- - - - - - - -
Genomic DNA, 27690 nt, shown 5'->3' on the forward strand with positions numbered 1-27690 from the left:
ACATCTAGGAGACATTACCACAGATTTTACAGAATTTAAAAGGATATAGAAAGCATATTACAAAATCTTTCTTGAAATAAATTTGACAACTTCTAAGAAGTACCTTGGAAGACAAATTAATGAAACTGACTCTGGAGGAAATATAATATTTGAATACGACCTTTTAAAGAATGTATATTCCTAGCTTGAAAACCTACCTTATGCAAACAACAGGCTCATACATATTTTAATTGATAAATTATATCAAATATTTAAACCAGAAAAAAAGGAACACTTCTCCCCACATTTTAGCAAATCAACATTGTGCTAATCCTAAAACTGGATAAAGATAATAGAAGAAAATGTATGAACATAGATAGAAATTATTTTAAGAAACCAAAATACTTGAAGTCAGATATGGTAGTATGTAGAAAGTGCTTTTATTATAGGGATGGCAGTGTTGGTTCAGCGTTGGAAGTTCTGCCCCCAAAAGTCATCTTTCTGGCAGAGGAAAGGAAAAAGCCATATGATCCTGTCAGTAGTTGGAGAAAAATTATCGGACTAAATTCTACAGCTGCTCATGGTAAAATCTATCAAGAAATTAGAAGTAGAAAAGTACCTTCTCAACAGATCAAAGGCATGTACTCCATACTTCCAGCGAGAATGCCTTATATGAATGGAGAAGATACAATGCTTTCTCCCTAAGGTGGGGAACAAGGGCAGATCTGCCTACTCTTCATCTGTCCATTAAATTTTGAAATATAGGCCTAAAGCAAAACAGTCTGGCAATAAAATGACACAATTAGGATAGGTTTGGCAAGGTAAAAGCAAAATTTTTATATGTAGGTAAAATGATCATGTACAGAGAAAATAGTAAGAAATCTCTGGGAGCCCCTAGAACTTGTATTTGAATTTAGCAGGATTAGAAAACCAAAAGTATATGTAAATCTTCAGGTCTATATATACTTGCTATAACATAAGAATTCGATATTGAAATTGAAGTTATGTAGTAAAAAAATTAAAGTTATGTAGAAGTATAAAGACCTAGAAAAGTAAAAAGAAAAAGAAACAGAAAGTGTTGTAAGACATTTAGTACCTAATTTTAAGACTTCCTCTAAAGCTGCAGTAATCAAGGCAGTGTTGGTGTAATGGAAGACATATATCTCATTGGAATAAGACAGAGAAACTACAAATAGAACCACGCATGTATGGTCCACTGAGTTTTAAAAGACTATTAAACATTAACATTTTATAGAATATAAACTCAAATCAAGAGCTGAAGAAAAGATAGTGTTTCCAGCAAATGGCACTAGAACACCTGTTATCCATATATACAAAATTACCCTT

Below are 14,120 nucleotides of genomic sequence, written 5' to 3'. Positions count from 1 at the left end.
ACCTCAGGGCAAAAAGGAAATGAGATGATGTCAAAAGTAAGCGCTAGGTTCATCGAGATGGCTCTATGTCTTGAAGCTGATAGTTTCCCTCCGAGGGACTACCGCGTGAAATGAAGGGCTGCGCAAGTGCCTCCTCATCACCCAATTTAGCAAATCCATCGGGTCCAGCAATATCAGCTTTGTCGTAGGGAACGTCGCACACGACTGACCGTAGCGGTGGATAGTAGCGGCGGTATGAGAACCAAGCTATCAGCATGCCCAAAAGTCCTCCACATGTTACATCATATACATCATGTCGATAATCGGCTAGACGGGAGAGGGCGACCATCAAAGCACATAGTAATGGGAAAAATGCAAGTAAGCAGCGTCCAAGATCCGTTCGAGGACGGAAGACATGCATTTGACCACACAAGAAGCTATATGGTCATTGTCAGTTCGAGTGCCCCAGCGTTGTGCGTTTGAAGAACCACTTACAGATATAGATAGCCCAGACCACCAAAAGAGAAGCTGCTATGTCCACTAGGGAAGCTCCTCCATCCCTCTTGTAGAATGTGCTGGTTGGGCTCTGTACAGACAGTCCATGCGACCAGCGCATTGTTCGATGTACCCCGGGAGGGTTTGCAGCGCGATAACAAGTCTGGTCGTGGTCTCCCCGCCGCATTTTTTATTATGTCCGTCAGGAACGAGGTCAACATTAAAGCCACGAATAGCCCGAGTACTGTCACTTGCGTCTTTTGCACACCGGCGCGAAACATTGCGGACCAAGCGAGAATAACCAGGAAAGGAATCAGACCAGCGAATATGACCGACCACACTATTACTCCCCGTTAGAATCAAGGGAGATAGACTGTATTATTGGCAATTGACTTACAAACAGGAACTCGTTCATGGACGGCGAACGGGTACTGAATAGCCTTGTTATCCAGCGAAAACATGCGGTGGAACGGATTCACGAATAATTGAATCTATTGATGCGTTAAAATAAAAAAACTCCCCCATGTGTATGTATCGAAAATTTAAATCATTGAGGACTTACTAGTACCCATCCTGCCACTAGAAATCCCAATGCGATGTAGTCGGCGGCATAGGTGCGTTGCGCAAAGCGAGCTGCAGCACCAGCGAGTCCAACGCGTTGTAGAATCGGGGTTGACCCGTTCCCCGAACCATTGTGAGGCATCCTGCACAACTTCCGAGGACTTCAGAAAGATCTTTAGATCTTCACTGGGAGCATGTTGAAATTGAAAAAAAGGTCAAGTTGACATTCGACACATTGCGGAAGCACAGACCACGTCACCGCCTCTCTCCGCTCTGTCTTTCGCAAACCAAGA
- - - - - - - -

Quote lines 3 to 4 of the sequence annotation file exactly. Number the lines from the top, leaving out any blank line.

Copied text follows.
Below are 14,120 nucleotides of genomic sequence, written 5' to 3'. Positions count from 1 at the left end.
ACCTCAGGGCAAAAAGGAAATGAGATGATGTCAAAAGTAAGCGCTAGGTTCATCGAGATGGCTCTATGTCTTGAAGCTGATAGTTTCCCTCCGAGGGACTACCGCGTGAAATGAAGGGCTGCGCAAGTGCCTCCTCATCACCCAATTTAGCAAATCCATCGGGTCCAGCAATATCAGCTTTGTCGTAGGGAACGTCGCACACGACTGACCGTAGCGGTGGATAGTAGCGGCGGTATGAGAACCAAGCTATCAGCATGCCCAAAAGTCCTCCACATGTTACATCATATACATCATGTCGATAATCGGCTAGACGGGAGAGGGCGACCATCAAAGCACATAGTAATGGGAAAAATGCAAGTAAGCAGCGTCCAAGATCCGTTCGAGGACGGAAGACATGCATTTGACCACACAAGAAGCTATATGGTCATTGTCAGTTCGAGTGCCCCAGCGTTGTGCGTTTGAAGAACCACTTACAGATATAGATAGCCCAGACCACCAAAAGAGAAGCTGCTATGTCCACTAGGGAAGCTCCTCCATCCCTCTTGTAGAATGTGCTGGTTGGGCTCTGTACAGACAGTCCATGCGACCAGCGCATTGTTCGATGTACCCCGGGAGGGTTTGCAGCGCGATAACAAGTCTGGTCGTGGTCTCCCCGCCGCATTTTTTATTATGTCCGTCAGGAACGAGGTCAACATTAAAGCCACGAATAGCCCGAGTACTGTCACTTGCGTCTTTTGCACACCGGCGCGAAACATTGCGGACCAAGCGAGAATAACCAGGAAAGGAATCAGACCAGCGAATATGACCGACCACACTATTACTCCCCGTTAGAATCAAGGGAGATAGACTGTATTATTGGCAATTGACTTACAAACAGGAACTCGTTCATGGACGGCGAACGGGTACTGAATAGCCTTGTTATCCAGCGAAAACATGCGGTGGAACGGATTCACGAATAATTGAATCTATTGATGCGTTAAAATAAAAAAACTCCCCCATGTGTATGTATCGAAAATTTAAATCATTGAGGACTTACTAGTACCCATCCTGCCACTAGAAATCCCAATGCGATGTAGTCGGCGGCATAGGTGCGTTGCGCAAAGCGAGCTGCAGCACCAGCGAGTCCAACGCGTTGTAGAATCGGGGTTGACCCGTTCCCCGAACCATTGTGAGGCATCCTGCACAACTTCCGAGGACTTCAGAAAGATCTTTAGATCTTCACTGGGAGCATGTTGAAATTGAAAAAAAGGTCAAGTTGACATTCGACACATTGCGGAAGCACAGACCACGTCACCGCCTCTCTCCGCTCTGTCTTTCGCAAACCAAGA